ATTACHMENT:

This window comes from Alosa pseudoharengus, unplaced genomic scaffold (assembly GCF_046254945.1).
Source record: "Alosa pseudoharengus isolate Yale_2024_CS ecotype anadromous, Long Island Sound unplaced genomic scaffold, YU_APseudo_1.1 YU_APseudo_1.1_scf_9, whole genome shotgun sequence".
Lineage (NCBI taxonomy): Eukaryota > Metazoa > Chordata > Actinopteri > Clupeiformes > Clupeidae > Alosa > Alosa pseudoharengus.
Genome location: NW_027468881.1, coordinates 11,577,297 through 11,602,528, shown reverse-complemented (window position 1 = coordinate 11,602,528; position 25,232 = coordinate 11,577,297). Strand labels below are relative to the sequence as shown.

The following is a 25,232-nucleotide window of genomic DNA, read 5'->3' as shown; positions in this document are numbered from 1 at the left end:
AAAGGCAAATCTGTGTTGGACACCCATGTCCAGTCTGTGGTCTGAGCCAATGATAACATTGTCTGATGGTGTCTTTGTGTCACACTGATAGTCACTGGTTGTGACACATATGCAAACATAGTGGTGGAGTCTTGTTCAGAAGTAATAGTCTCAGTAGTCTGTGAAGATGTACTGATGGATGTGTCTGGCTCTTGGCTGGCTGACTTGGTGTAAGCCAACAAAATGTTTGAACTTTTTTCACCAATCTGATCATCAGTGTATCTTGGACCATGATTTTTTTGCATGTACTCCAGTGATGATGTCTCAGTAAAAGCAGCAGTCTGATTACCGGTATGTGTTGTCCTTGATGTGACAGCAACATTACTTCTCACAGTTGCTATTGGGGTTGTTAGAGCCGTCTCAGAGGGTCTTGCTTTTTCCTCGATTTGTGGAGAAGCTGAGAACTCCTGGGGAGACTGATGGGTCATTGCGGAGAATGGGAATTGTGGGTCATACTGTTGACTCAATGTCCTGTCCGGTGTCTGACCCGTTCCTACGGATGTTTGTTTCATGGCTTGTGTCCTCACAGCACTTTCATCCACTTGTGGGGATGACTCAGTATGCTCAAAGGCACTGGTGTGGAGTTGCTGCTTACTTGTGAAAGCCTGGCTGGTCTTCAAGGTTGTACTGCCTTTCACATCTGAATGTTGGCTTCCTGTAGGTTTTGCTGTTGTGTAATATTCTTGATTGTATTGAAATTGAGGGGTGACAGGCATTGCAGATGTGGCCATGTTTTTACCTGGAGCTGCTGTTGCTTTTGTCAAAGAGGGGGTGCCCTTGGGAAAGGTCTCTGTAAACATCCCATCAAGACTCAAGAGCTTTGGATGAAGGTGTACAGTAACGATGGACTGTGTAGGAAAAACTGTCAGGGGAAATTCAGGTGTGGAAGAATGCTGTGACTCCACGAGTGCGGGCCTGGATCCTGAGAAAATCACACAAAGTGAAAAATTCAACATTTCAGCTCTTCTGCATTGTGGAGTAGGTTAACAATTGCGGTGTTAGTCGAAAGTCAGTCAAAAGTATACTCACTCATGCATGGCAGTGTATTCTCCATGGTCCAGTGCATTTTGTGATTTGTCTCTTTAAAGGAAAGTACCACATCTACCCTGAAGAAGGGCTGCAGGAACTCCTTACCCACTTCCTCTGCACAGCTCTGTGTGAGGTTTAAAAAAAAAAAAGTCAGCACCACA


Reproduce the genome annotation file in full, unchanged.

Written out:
This window comes from Alosa pseudoharengus, unplaced genomic scaffold (assembly GCF_046254945.1).
Source record: "Alosa pseudoharengus isolate Yale_2024_CS ecotype anadromous, Long Island Sound unplaced genomic scaffold, YU_APseudo_1.1 YU_APseudo_1.1_scf_9, whole genome shotgun sequence".
Lineage (NCBI taxonomy): Eukaryota > Metazoa > Chordata > Actinopteri > Clupeiformes > Clupeidae > Alosa > Alosa pseudoharengus.
Genome location: NW_027468881.1, coordinates 11,577,297 through 11,602,528, shown reverse-complemented (window position 1 = coordinate 11,602,528; position 25,232 = coordinate 11,577,297). Strand labels below are relative to the sequence as shown.

The following is a 25,232-nucleotide window of genomic DNA, read 5'->3' as shown; positions in this document are numbered from 1 at the left end:
AAAGGCAAATCTGTGTTGGACACCCATGTCCAGTCTGTGGTCTGAGCCAATGATAACATTGTCTGATGGTGTCTTTGTGTCACACTGATAGTCACTGGTTGTGACACATATGCAAACATAGTGGTGGAGTCTTGTTCAGAAGTAATAGTCTCAGTAGTCTGTGAAGATGTACTGATGGATGTGTCTGGCTCTTGGCTGGCTGACTTGGTGTAAGCCAACAAAATGTTTGAACTTTTTTCACCAATCTGATCATCAGTGTATCTTGGACCATGATTTTTTTGCATGTACTCCAGTGATGATGTCTCAGTAAAAGCAGCAGTCTGATTACCGGTATGTGTTGTCCTTGATGTGACAGCAACATTACTTCTCACAGTTGCTATTGGGGTTGTTAGAGCCGTCTCAGAGGGTCTTGCTTTTTCCTCGATTTGTGGAGAAGCTGAGAACTCCTGGGGAGACTGATGGGTCATTGCGGAGAATGGGAATTGTGGGTCATACTGTTGACTCAATGTCCTGTCCGGTGTCTGACCCGTTCCTACGGATGTTTGTTTCATGGCTTGTGTCCTCACAGCACTTTCATCCACTTGTGGGGATGACTCAGTATGCTCAAAGGCACTGGTGTGGAGTTGCTGCTTACTTGTGAAAGCCTGGCTGGTCTTCAAGGTTGTACTGCCTTTCACATCTGAATGTTGGCTTCCTGTAGGTTTTGCTGTTGTGTAATATTCTTGATTGTATTGAAATTGAGGGGTGACAGGCATTGCAGATGTGGCCATGTTTTTACCTGGAGCTGCTGTTGCTTTTGTCAAAGAGGGGGTGCCCTTGGGAAAGGTCTCTGTAAACATCCCATCAAGACTCAAGAGCTTTGGATGAAGGTGTACAGTAACGATGGACTGTGTAGGAAAAACTGTCAGGGGAAATTCAGGTGTGGAAGAATGCTGTGACTCCACGAGTGCGGGCCTGGATCCTGAGAAAATCACACAAAGTGAAAAATTCAACATTTCAGCTCTTCTGCATTGTGGAGTAGGTTAACAATTGCGGTGTTAGTCGAAAGTCAGTCAAAAGTATACTCACTCATGCATGGCAGTGTATTCTCCATGGTCCAGTGCATTTTGTGATTTGTCTCTTTAAAGGAAAGTACCACATCTACCCTGAAGAAGGGCTGCAGGAACTCCTTACCCACTTCCTCTGCACAGCTCTGTGTGAGGTTTAAAAAAAAAAAAGTCAGCACCACA